This page created 30 Apr 2008
There are several distinct types of useful genealogical data available on the Internet:
The utility of the first two types of information is obvious. It’s the most maligned of Internet sources, user-contributed genealogies, that I focus on in this article, in which I offer the viewpoint that even these records can be of value if carefully used.
On the Internet, published genealogies are found primarily in three forms:
Collectively, these are often called user-submitted genealogies. Like their counterparts published on paper, the quality of the information they contain varies widely.
Traditionally published genealogies have long included fanciful, careless, and even fraudulent information. Careful researchers know they need to regard with suspicion anything that is not well documented, and to check even that which appears to be supported with source citations. The advent of the Internet has made it much easier to publish the results of one’s research, and as a result there is much more family history information published. And, sometimes encouraged by the practices of some vendors, a disproportionate share is published by novice researchers with little understanding of sound research practices.
Does this mean that all family histories on the Internet should be dismissed? Not at all. But it does require that those who would seek to make use of these sources adopt strategies for separating the nuggets that might be there from the abundance of distracting data. Consider these genealogies as clues, finding aids, and gateways to collaboration. They can suggest theories to research, provide aids to finding source information, and provide a means to identify others researching the same lines.
How do you find worthwhile information among the torrent of questionable data being provided? Some traditional tools are still helpful in identifying reliable contributors. Are sources cited? Does the data reflect care? For example are the place names appropriate for the time period? But Internet genealogies, especially those published on the major family history sites, offer additional helpful clues.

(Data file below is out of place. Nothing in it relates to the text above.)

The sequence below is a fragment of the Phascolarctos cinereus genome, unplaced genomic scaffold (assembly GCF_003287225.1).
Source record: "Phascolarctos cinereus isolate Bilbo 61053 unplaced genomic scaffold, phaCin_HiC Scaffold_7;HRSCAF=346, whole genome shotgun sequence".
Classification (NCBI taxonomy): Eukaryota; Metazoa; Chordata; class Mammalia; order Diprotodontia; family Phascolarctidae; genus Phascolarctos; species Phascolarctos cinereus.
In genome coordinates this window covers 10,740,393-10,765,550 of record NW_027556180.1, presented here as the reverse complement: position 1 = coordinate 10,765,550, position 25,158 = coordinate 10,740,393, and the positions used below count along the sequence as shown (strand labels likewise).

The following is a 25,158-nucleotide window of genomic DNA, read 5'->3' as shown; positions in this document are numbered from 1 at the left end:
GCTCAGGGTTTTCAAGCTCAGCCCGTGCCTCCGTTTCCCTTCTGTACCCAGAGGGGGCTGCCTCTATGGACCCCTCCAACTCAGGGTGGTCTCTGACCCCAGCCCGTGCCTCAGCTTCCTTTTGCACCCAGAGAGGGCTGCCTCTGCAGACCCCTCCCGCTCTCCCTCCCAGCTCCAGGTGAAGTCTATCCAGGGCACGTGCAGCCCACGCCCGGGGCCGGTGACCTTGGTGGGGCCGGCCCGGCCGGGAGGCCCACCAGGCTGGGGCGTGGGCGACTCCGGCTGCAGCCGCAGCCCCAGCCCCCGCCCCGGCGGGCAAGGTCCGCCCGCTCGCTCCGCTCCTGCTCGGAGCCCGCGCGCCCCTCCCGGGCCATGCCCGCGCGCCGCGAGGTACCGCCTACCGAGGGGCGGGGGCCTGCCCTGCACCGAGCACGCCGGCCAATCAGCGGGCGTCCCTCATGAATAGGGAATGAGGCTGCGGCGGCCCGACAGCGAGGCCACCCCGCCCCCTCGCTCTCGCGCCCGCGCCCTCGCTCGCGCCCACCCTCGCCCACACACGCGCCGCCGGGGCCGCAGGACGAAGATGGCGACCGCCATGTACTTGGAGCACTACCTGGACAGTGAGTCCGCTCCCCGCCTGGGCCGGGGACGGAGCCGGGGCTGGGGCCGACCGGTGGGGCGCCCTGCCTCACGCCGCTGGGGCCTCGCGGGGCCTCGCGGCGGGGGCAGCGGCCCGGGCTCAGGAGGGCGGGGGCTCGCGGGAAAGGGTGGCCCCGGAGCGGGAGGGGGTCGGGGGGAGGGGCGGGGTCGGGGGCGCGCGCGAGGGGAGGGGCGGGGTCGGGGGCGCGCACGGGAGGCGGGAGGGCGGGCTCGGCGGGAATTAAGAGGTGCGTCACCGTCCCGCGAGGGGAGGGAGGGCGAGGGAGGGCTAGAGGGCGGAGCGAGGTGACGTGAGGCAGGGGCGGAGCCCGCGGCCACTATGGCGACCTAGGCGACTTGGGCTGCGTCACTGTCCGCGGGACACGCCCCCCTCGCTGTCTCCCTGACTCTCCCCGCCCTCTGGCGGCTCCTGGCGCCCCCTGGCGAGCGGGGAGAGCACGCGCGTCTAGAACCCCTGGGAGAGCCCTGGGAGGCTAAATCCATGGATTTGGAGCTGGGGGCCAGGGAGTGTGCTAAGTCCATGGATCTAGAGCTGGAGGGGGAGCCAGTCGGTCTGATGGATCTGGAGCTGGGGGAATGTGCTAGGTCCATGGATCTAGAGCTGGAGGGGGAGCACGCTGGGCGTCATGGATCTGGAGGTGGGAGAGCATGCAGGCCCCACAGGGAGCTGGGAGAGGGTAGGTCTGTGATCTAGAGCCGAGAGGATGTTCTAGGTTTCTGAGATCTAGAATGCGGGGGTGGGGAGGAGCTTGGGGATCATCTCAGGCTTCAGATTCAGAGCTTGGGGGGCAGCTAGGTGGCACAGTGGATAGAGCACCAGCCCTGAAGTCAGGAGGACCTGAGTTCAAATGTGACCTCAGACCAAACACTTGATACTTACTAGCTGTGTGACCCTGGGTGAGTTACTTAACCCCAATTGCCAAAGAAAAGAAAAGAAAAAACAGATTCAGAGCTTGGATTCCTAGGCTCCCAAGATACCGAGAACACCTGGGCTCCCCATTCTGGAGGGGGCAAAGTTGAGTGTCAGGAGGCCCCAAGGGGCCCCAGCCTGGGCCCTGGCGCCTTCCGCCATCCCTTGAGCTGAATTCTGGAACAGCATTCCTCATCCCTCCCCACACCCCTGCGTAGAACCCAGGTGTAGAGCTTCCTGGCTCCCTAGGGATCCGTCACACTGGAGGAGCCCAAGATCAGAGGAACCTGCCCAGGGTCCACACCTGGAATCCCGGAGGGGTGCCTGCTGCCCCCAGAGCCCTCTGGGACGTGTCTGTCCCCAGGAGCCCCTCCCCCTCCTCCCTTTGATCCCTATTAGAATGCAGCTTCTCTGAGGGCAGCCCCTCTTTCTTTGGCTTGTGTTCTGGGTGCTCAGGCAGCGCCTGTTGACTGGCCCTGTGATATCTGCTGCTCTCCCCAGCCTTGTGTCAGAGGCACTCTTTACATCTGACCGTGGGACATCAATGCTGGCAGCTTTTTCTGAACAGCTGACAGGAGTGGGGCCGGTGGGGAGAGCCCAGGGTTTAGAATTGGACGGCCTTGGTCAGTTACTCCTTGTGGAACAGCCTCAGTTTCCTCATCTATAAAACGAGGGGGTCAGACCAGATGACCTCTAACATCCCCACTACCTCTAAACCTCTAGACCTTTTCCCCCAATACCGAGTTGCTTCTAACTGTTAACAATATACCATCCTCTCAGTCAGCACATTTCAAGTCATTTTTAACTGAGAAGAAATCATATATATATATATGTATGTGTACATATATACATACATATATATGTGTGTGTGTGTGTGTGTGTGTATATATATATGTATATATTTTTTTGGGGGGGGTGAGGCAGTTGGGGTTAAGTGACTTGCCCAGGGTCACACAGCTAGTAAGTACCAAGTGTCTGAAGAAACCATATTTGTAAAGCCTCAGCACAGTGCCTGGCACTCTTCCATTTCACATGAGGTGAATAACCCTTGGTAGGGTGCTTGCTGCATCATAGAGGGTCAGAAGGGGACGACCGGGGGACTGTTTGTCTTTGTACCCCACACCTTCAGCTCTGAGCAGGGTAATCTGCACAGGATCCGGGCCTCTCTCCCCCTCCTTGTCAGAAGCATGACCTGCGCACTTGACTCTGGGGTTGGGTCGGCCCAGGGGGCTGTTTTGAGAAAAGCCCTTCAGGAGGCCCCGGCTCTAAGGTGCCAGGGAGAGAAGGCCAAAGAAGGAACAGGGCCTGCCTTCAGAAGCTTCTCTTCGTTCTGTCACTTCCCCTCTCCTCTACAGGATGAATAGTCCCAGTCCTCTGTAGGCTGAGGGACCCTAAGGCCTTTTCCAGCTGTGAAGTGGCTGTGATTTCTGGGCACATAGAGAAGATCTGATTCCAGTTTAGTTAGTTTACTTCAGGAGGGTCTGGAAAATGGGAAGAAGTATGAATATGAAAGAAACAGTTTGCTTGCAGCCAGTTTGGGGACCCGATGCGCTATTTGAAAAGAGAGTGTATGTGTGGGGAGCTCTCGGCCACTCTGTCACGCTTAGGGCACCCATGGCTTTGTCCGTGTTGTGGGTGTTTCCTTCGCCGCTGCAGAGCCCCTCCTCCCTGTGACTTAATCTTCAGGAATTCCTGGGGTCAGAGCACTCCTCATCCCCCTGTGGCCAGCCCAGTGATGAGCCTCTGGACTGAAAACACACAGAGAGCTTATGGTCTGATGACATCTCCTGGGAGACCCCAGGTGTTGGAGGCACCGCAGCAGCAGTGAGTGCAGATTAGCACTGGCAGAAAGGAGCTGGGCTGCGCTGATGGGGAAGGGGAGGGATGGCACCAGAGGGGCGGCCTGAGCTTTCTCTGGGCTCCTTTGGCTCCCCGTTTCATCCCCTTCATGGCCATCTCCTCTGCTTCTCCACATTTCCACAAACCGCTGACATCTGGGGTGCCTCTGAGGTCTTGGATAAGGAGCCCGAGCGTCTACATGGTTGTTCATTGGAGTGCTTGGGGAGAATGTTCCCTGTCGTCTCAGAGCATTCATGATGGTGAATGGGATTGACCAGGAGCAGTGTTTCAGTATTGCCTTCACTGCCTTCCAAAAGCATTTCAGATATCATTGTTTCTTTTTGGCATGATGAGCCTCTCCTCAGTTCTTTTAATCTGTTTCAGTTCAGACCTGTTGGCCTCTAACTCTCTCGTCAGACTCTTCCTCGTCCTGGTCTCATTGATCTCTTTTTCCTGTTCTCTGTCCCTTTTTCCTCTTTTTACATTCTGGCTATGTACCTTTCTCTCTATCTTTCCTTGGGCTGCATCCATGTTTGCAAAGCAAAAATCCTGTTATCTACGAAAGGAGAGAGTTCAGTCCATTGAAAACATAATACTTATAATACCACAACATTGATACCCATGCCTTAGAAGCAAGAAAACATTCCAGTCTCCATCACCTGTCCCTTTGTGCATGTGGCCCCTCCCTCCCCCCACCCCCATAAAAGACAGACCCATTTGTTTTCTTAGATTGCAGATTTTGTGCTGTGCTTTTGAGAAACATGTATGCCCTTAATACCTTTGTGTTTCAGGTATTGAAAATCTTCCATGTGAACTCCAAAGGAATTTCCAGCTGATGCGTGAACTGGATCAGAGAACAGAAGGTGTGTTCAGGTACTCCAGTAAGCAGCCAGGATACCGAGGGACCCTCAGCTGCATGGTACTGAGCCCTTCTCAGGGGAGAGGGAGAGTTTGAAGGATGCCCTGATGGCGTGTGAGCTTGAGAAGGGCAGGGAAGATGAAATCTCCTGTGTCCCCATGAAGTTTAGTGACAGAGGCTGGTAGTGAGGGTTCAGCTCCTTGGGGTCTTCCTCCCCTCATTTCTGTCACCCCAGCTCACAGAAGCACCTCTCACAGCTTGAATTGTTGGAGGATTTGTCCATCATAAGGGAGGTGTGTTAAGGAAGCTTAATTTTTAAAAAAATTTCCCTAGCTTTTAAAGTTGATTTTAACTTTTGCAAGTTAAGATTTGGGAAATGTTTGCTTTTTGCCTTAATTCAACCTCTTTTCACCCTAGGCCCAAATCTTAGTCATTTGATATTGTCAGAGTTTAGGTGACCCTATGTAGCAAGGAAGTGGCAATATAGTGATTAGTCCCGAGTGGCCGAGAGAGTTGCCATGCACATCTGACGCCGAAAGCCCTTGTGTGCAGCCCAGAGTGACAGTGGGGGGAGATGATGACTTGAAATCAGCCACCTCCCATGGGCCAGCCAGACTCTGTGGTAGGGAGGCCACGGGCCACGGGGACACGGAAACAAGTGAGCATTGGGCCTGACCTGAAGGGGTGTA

The most useful, I think, is whether the data is unique. When the same individual is listed dozens, or even hundreds, of times in a site index, it may be nearly impossible to tell which data reflects actual research, and which was simply copied off similar submissions. But information appearing only once or a few times suggests a submitter who has found something others haven’t.
An example may illustrate the point. I was researching an ancestor who immigrated in the mid-19th century with a number of siblings. The father’s given and surname was known from several sources, but the mother, who apparently had died when the children were young, was completely unknown. From family notes, we knew of the father’s second marriage. A search for the father on a popular user-submitted database yielded a single entry for the father and the second wife. Good news – absence of multiple postings for this person suggested the submitter might have some unique sources.
I contacted the submitter, who lives in Germany, and is a distant relative of the second wife. He had two things I did not – the full four names of the father, and knowledge of the villages around the family’s home community. This enabled him to locate in the IGI (International Genealogical Index, accessible on FamilySearch.org) a likely marriage record from a nearby town, a task I would likely never have accomplished with such a common surname. There were four marriages in the time period of men matching all four names, so knowledge of the places, not shown on maps I’ve found, helped too. Examination of the source of the IGI entry, a parish record, revealed a note that the groom was from the expected village, substantiating that we had found the correct marriage. Through further research of that parish register several additional generations of ancestors were found.
The technique of looking for submittals with unique information can be helpful in other contexts as well. Rather than seeking persons posted rarely, one can look for unusual information about a person who is listed many times over. Another example demonstrates this approach. I was researching the ancestry of a female ancestor who lived in 17th century Virginia. Her second husband was erroneously identified as her father in published works in the late 19th century. Even though this error was disclosed by 1901, some published works, and many Internet genealogies, continue to perpetuate it.